Would you rather? questions really force us to articulate what things we truly value. It's rare that we get everything we want. Most of us are forced to compromise at least some of the time. Some of us more than others.
Thanks for participating!
Work has been overwhelming and our weather, horrendous. This summer, we've had at least 67 days where the temperatures were 100 degrees or higher. We've also broken the record for the number of days where our lows were 80 degrees or above, 18 at last count. And now, our sky is once again brown and yellow from smoke drifting down from Tulare County's fires. It has now been seven weeks since I have been able to ride in the afternoons after work.
Despite the long work hours, the heat, and toxic air, Izzy and I continue to show steady and very real progress. No matter how tired I am, each Saturday morning I gather all of my technology and take a virtual lesson with Sean Cunningham, owner and trainer at STC Dressage. No matter how long his own week has been - cleaning stalls, taking care of sick or injured horses, riding client horses, giving lessons, Sean continues to make time for me week after week.
As I rode on Saturday, the one idea that kept coming back to me was this: Izzy's tension is slowly turning from a "thing" to nothing. That doesn't mean he has stopped spooking and gawking. In fact, he spooked so violently at one point that even Sean gasped. We were cantering into a corner, and I was focused on getting into the corner deeply to give us room to straighten and leg yield away from the rail, when suddenly, there was no neck in front of me. Izzy simply vanished. It was a time traveling moment for sure. One second I was in the corner, the next, I was hovering in the air, and in the third moment, I was suddenly in the middle of the arena laughing. I was still in the saddle though.
Sean estimated that Izzy leaped at least six feet sideways. We were both pretty impressed that I was still in the saddle. Sean credited "the save" to being loose through my seat and hips. Had I been tense or tight, I would never have been able to ride it out, but by being loose through my body, I was able to stay with Izzy as he dodged left.
So yes, the spooks are still there. The difference, thanks to Sean, is that I am (usually) no longer overreacting to the theatrics. In fact, a lot of the time I don't even react at all. I simply continue on as though nothing happened. Sean explained it thusly: since I am no longer getting tense and reactive, Izzy doesn't get anxious and worried. Each time that I continue on as though it is a non-event, Izzy takes his cue from me and gets back to work. Instead of the situation escalating, nothing happens, and the more nothing happens, well, the more nothing happens.
It isn't that I have been ridding with fear, the tendency to grab at the reins and stiffen up is just an instinctual reaction. By Sean making me aware of what my body was doing, I've been able to change my response. Body awareness is a great thing. Most of the time we don't realize we're doing something until someone points it out. The same is true of my inside left leg. For so long, I've been squeezing at the knee which has left my lower leg to swing. Now that Sean has made me aware of it, I am consciously putting weight in my foot so that my leg nestles into the girth instead of swinging.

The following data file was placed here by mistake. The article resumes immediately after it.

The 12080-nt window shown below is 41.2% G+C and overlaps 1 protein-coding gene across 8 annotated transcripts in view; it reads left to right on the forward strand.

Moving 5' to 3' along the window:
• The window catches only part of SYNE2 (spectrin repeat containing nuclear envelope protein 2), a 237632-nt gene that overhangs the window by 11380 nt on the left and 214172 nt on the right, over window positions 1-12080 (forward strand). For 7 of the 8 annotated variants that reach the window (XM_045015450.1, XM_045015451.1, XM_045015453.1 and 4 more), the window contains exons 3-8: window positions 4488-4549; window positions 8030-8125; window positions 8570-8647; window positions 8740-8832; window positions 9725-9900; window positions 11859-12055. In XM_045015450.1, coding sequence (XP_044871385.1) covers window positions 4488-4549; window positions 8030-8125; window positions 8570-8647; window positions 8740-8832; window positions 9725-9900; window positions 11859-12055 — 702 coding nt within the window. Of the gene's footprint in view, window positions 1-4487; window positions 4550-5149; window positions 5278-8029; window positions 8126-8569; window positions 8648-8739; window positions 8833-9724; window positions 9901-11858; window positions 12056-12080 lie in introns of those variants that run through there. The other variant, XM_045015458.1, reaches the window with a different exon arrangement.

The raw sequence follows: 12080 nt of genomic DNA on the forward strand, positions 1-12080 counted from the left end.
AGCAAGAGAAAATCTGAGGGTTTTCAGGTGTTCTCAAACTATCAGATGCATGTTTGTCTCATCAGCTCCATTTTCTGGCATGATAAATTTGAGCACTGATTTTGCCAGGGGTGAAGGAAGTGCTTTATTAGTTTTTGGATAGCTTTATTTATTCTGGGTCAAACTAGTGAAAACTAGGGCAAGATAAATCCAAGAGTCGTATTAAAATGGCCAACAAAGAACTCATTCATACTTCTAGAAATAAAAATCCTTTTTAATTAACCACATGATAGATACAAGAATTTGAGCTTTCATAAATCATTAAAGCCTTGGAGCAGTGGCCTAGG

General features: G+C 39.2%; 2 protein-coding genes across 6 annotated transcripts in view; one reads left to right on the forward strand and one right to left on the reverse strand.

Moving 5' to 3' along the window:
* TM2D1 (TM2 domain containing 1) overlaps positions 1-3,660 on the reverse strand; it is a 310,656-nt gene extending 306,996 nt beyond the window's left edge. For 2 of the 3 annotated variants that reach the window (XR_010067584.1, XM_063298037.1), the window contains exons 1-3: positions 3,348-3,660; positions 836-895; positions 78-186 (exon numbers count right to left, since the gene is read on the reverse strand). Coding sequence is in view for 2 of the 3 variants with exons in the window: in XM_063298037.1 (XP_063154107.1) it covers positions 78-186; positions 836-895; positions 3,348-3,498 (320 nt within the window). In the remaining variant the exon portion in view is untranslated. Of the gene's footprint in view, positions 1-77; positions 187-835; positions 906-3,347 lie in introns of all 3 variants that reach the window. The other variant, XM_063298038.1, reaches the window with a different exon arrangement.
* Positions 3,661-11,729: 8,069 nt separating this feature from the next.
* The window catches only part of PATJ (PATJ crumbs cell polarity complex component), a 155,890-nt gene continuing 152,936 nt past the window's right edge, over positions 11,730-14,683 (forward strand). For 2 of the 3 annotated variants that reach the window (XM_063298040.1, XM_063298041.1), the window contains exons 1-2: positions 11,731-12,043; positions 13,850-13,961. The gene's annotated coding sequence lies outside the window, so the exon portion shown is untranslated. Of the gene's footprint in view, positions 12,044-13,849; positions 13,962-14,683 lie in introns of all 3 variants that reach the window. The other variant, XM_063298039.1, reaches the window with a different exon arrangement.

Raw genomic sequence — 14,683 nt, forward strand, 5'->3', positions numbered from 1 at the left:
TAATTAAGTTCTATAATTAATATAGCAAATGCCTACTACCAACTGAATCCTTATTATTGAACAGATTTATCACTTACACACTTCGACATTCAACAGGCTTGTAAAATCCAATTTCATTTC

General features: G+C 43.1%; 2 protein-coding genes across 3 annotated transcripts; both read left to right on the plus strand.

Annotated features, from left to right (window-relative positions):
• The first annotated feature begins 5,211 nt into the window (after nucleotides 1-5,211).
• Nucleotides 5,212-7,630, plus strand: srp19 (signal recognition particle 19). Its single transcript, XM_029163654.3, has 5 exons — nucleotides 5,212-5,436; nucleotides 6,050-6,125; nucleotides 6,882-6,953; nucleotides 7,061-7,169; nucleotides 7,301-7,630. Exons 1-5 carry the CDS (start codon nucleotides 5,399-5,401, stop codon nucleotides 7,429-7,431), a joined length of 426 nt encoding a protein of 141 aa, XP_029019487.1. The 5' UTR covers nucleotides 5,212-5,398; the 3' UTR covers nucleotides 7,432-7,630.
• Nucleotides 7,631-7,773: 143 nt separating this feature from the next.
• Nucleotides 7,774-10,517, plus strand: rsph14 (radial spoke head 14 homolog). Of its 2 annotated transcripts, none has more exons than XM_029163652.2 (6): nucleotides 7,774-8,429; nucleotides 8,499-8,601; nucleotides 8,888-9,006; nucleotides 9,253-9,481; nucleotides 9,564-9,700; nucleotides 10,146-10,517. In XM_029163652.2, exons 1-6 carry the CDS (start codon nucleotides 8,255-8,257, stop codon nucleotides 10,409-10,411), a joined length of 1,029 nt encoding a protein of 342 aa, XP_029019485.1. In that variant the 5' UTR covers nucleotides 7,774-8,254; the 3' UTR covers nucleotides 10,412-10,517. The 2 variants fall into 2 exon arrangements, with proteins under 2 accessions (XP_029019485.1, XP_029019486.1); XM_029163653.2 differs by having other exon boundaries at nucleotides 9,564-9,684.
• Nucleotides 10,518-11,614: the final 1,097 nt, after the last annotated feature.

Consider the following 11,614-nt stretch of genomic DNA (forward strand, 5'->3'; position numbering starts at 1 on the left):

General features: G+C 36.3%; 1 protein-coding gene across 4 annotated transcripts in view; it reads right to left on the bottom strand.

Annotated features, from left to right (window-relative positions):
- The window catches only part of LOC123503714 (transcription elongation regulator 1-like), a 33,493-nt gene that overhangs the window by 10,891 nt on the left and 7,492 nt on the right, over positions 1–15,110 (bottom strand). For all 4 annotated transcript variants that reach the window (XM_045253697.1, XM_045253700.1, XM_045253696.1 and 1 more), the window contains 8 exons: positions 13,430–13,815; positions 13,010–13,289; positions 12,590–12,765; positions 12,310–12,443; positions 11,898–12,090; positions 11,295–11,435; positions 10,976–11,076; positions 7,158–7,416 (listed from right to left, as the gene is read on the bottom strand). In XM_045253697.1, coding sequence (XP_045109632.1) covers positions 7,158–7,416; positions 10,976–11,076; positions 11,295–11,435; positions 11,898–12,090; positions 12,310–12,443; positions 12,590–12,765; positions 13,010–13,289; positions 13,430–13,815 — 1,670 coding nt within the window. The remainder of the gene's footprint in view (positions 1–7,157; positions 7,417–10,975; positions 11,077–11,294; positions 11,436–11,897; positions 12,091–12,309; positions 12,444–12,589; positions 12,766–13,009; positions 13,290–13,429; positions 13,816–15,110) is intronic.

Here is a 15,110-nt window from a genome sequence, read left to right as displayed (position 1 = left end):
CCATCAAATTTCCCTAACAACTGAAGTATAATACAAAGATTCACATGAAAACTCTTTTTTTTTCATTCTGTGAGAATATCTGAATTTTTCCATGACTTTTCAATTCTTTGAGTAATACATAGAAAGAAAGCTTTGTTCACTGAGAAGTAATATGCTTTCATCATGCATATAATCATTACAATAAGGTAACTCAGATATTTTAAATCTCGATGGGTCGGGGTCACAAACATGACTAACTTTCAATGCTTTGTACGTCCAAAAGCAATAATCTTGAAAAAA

I've never blamed Izzy's lack of progress on Izzy. Okay, sometimes he is just a jerk, but I've always said that if one of my horses is having trouble, it's in all likelihood because of something I'm doing or not doing. With a new awareness of what my body is doing, I am able to better control the things that I have been doing unconsciously. Maybe having less time to ride has made me really focus on what I am doing when I do have time to be in the saddle. Don't they say it's perfect practice that makes perfect? Doing nothing when Izzy gets tense has done more for our progress than doing a whole lot of something poorly.
"Doing nothing" doesn't seem like a sound strategy, but it's working for Izzy.
Okay, I don't NEED them, but my current collection of breeches is starting to look pretty weary. It also doesn't help that I lost 42 pounds and gained back 30. Everything pre-42 lost pounds was getting old. Everything post-30 pound gain is way too tight.
It's not like I have a bunch of money sitting around either. Speedy's Prascend order is in the process of getting filled. That's $340 bucks. My current eye glass frames date back to 2016. I just ordered new every day frames and a separate pair of sunglasses the total of which came to a bit over $400. My truck needs new tires, and I think something is going on with my brakes. That visit to Les Schwab is going to run about a grand.
And yet, I would still like a new pair of breeches. I am eyeballing these cutie pies from Lemieux. After a 15% discount and free shipping, they'll come out to $97.58. I've always wanted a pair of denim breeches, but I've never found a pair I've liked. I like these. At least I like them in the photos.
Does anyone have these? Are they comfortable? True to size? A waste of my money?I can't decide whether I want you to be honest and say they're amazing, or lie to me so I make better life choices.
Help me choose (or send me a cheaper option)!
About the Writer and Rider
I am a lifelong rider.
I began endurance riding in 1996 where I ultimately completed five, one-day 100 mile races, the 200-mile Death Valley Encounter, and numerous other 50, 65, and 75 mile races. I began showing dressage in 2010.
Welcome to my dressage journey.
About Speedy G
Speedy went from endurance horse to dressage horse. After helping me earn a USDF Bronze medal in the summer of 2020, he is now semi-retired. Speedy is a 2004, 15'1 hand, purebred Arabian gelding. His Arabian Horse Registry name is G Ima Starr FA.
Izzy was started as a four-year old and then spent the next 18 months in pasture growing up. I bought him as a six-year old, and together, we are showing at the lower levels. He is a 2008, 16'3 hand warmblood gelding. His Rheinland Pfalz-saar International (RPSI) name is Imperioso.
National Rider Awards
State Rider Awards
State Horse Awards
CDS Sapphire Rider Award
Third Level: 63.514%
Third Level: 62.105%
2022 Show Season
(r) Ride-a-Test Clinic
(Q) Must Qualify
2022 Shows Schedule
(*) Tehachapi 5/22/22
2022 Completed …
2022 Qualifying Scores
Regional Adult Amateur Competition (RAAC)
2 Scores/1 Judges/60%: